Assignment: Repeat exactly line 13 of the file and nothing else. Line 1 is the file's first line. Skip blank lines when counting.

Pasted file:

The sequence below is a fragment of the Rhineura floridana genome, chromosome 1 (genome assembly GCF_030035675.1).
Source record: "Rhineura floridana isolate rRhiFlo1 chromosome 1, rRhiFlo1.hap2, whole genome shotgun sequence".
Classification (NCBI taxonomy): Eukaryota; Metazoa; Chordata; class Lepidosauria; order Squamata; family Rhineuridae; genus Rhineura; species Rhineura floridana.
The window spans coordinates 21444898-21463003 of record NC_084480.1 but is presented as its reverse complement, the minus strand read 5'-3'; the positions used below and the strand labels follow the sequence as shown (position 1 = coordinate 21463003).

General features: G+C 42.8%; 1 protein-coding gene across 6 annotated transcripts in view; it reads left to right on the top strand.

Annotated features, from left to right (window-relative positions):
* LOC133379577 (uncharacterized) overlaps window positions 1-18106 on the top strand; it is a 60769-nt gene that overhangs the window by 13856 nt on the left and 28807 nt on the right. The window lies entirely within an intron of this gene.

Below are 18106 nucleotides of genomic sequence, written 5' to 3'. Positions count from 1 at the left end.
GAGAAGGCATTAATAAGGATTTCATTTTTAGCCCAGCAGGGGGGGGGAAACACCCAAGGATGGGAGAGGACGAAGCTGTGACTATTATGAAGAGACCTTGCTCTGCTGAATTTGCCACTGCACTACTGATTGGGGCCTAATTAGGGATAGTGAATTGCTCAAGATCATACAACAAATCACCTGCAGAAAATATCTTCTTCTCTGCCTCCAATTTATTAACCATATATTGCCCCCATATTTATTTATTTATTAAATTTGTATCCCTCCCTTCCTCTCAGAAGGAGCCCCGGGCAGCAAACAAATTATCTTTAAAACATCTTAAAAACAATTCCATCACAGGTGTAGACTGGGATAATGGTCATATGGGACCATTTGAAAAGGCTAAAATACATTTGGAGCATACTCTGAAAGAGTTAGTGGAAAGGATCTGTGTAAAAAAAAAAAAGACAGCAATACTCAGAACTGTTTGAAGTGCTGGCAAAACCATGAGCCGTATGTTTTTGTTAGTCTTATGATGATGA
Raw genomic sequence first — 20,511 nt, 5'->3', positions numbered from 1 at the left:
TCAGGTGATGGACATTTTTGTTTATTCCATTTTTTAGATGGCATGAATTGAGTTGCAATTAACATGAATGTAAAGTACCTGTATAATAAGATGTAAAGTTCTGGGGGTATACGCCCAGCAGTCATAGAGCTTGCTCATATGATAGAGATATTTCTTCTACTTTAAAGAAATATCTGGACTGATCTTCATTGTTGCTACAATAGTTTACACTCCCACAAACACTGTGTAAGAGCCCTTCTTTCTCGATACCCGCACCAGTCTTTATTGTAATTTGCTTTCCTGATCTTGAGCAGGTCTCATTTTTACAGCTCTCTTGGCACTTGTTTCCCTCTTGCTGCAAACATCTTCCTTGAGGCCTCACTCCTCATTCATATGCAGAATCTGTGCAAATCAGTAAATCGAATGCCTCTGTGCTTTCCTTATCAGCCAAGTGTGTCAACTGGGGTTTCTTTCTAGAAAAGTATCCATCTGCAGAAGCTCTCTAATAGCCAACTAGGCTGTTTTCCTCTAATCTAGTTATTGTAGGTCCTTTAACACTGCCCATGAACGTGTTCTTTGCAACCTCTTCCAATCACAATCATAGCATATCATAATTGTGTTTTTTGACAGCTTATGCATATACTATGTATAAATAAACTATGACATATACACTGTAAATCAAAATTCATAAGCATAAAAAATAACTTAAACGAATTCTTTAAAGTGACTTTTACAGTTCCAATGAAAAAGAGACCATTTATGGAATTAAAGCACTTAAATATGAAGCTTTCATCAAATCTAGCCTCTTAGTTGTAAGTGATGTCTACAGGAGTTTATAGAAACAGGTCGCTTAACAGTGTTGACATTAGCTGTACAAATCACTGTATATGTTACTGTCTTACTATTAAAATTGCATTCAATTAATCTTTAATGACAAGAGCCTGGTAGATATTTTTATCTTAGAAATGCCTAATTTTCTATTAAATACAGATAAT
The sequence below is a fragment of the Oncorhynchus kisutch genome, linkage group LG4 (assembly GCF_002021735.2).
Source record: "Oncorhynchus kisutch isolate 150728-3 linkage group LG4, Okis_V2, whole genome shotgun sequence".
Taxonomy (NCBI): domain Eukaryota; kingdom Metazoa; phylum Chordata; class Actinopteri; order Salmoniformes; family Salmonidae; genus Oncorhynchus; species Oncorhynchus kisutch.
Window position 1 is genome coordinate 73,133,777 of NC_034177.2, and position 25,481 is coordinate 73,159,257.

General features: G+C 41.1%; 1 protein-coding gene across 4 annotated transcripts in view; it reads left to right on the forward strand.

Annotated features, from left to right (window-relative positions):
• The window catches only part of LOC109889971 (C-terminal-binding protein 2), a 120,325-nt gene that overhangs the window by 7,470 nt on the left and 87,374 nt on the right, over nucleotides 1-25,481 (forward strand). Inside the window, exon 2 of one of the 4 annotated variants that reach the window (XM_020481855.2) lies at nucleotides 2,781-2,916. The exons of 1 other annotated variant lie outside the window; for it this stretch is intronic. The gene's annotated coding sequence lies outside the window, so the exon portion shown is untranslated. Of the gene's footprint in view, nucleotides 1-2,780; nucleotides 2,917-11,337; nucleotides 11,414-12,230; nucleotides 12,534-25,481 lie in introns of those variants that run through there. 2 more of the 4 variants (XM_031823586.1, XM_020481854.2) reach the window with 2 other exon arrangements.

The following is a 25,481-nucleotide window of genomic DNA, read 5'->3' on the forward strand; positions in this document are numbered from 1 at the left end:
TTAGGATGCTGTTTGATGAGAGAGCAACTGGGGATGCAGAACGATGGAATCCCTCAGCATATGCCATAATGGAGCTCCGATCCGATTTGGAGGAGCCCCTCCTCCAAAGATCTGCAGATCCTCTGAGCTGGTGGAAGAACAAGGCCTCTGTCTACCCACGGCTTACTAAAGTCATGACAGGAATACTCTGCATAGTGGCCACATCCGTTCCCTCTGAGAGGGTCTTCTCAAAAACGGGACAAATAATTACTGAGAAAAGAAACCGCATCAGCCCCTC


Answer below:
Source record: "Oncorhynchus kisutch isolate 150728-3 linkage group LG4, Okis_V2, whole genome shotgun sequence".